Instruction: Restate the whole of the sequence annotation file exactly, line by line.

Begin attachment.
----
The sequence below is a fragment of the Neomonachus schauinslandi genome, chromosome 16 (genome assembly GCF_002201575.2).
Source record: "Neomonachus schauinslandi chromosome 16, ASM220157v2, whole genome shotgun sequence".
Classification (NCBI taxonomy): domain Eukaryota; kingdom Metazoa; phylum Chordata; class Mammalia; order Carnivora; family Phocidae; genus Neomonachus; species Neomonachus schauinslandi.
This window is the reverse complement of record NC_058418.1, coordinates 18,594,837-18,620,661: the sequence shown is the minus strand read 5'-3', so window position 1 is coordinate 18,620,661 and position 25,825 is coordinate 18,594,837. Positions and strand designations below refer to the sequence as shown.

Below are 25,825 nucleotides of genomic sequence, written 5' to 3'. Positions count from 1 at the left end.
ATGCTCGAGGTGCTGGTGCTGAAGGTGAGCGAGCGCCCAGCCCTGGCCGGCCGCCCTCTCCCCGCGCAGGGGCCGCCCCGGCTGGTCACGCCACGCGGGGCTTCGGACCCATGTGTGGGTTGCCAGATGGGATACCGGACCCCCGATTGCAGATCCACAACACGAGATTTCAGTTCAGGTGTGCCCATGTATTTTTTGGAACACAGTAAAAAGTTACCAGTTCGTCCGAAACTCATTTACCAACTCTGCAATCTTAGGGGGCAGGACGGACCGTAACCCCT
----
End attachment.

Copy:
The sequence below is a fragment of the Neomonachus schauinslandi genome, chromosome 16 (genome assembly GCF_002201575.2).
Source record: "Neomonachus schauinslandi chromosome 16, ASM220157v2, whole genome shotgun sequence".
Classification (NCBI taxonomy): domain Eukaryota; kingdom Metazoa; phylum Chordata; class Mammalia; order Carnivora; family Phocidae; genus Neomonachus; species Neomonachus schauinslandi.
This window is the reverse complement of record NC_058418.1, coordinates 18,594,837-18,620,661: the sequence shown is the minus strand read 5'-3', so window position 1 is coordinate 18,620,661 and position 25,825 is coordinate 18,594,837. Positions and strand designations below refer to the sequence as shown.

Below are 25,825 nucleotides of genomic sequence, written 5' to 3'. Positions count from 1 at the left end.
ATGCTCGAGGTGCTGGTGCTGAAGGTGAGCGAGCGCCCAGCCCTGGCCGGCCGCCCTCTCCCCGCGCAGGGGCCGCCCCGGCTGGTCACGCCACGCGGGGCTTCGGACCCATGTGTGGGTTGCCAGATGGGATACCGGACCCCCGATTGCAGATCCACAACACGAGATTTCAGTTCAGGTGTGCCCATGTATTTTTTGGAACACAGTAAAAAGTTACCAGTTCGTCCGAAACTCATTTACCAACTCTGCAATCTTAGGGGGCAGGACGGACCGTAACCCCT